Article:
Heir to the Royal Academy of Painting and Sculpture founded in the XVIIe century by Louis XIV, it remains a top meeting place for the creation, heritage and history, and plays an essential role in the artistic and cultural scene.
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The École nationale supérieure des Beaux-Arts, located across the Seine from the Musée du Louvre in the heart of Saint-Germain-des-Prés, is heir to the Académie Royale de Peinture et de Sculpture, founded in the 17th century by Louis XIV. History, long preserved state art collections and contemporary artistic creation come together in this institution, which occupies an essential place on the world stage of art and culture.
The École is overseen by the French Ministry of Culture and Communication. Its first mission is to educate and train students planning to devote themselves to high-level artistic creation. The school’s five-year course of study and practice provides students with the fundamental elements they need to develop and sustain their personal artistic undertakings, and a full understanding of what is at issue in making art today. Education and training are organized around work in artistic practice studios run by renowned artists. Transdisciplinarity, practice diversity, multiple fields of experimentation and free movement among different approaches and specialization areas are encouraged. The school delivers two consecutive degrees: the first-cycle degree, upon successful completion of the three-year first cycle of study, and the Diplôme National Supérieur d’Arts Plastiques (DNSAP), after successful completion of two additional years called the second cycle. The École’s study program is aligned with the European Union system of first and second-cycle qualification, and the school defined its curricula according to the European Credit Transfer System (ECTS).
In 2009, five of the École’s technical skills studios — ceramics, forging, composite materials, mosaics and stonecutting-woodcutting — were opened together in a building leased to crafts, arts and technology companies in the center of the renowned antiques market district of Saint-Ouen, just outside Paris.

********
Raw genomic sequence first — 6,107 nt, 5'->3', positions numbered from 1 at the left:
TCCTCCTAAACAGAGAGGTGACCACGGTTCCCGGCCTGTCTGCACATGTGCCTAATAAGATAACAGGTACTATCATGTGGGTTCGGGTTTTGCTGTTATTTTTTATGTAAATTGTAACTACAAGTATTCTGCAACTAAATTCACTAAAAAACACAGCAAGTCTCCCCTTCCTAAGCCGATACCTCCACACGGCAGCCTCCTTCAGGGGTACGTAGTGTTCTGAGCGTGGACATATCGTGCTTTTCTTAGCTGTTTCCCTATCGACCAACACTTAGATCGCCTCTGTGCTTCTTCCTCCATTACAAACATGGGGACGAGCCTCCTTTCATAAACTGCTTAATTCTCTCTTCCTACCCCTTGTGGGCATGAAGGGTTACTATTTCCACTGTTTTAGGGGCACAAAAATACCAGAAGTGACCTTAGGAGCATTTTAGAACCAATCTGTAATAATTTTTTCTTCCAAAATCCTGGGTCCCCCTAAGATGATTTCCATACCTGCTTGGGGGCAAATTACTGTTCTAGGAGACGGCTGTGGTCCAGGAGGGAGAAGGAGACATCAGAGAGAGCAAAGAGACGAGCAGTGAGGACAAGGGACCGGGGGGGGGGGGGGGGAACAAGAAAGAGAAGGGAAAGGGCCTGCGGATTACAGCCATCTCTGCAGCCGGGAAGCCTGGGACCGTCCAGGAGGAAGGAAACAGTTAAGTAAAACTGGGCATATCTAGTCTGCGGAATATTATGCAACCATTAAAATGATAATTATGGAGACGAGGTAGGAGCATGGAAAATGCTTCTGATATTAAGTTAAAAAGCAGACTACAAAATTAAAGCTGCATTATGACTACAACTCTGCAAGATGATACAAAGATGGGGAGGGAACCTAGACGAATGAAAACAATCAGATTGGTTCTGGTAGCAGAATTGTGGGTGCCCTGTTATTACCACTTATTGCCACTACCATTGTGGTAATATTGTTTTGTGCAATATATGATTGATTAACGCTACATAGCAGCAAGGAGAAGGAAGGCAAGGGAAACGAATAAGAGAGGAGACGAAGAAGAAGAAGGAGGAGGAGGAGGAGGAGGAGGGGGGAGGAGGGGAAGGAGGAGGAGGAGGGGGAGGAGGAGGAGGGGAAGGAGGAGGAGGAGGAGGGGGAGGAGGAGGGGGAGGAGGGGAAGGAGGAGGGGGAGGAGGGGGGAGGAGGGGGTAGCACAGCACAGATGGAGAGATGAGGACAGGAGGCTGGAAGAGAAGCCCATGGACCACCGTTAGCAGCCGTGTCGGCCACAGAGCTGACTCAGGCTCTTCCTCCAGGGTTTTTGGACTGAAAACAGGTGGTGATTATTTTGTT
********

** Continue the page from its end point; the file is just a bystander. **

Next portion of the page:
The Artistic Practice Department is made up of 26 studios run by École faculty members, all renowned artists. The studio is a space for practice, experimentation, creation; also for debate, exchange and critique.
And at certain moments of the year — student evaluations and graduation — it becomes an exhibition space.
Students must enroll in an Artistic Practice studio each and every semester. First-year and other new students are encouraged to meet with several studio artist-professors at the beginning of the school year before choosing their studio, with studio professor’s agreement. Students may remain in the same studio throughout the five years or change studios depending on the direction their work is taking and with the agreement of the professors in charge.
The studio is both a physical and mental space for art training. Students of all levels—first to fifth year—cohabit in it, usually practicing pluridisciplinary creation techniques. Studio teaching methods combine personalized attention and the collective dimension of exchange; the aim is to foster students’ individual commitment to their art by helping them gradually to construct a personal artistic language. Theoretical, critical and technical knowledge and know-how intersect and mutually enrich students’ art work while helping each to situate himself or herself within a network of meanings and interpretations.